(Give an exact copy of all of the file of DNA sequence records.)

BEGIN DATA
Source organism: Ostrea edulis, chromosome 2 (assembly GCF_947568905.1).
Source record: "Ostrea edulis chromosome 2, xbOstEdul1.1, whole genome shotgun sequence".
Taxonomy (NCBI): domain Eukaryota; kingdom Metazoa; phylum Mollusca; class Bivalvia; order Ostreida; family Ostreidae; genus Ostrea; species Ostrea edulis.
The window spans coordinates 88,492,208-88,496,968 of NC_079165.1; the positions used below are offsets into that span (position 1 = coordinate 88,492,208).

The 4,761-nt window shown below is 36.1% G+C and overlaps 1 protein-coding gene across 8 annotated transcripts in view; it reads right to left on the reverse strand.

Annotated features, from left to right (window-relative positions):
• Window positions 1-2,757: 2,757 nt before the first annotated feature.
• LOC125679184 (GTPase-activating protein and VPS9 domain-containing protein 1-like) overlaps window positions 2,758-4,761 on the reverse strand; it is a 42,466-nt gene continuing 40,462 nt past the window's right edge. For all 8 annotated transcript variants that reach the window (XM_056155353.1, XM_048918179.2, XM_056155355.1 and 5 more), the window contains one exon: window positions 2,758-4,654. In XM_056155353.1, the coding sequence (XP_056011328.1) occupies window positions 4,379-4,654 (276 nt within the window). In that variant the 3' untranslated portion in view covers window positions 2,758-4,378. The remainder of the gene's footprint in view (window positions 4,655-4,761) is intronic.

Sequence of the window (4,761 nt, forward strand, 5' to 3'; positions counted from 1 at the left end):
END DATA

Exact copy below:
Source organism: Ostrea edulis, chromosome 2 (assembly GCF_947568905.1).
Source record: "Ostrea edulis chromosome 2, xbOstEdul1.1, whole genome shotgun sequence".
Taxonomy (NCBI): domain Eukaryota; kingdom Metazoa; phylum Mollusca; class Bivalvia; order Ostreida; family Ostreidae; genus Ostrea; species Ostrea edulis.
The window spans coordinates 88,492,208-88,496,968 of NC_079165.1; the positions used below are offsets into that span (position 1 = coordinate 88,492,208).

The 4,761-nt window shown below is 36.1% G+C and overlaps 1 protein-coding gene across 8 annotated transcripts in view; it reads right to left on the reverse strand.

Annotated features, from left to right (window-relative positions):
• Window positions 1-2,757: 2,757 nt before the first annotated feature.
• LOC125679184 (GTPase-activating protein and VPS9 domain-containing protein 1-like) overlaps window positions 2,758-4,761 on the reverse strand; it is a 42,466-nt gene continuing 40,462 nt past the window's right edge. For all 8 annotated transcript variants that reach the window (XM_056155353.1, XM_048918179.2, XM_056155355.1 and 5 more), the window contains one exon: window positions 2,758-4,654. In XM_056155353.1, the coding sequence (XP_056011328.1) occupies window positions 4,379-4,654 (276 nt within the window). In that variant the 3' untranslated portion in view covers window positions 2,758-4,378. The remainder of the gene's footprint in view (window positions 4,655-4,761) is intronic.

Sequence of the window (4,761 nt, forward strand, 5' to 3'; positions counted from 1 at the left end):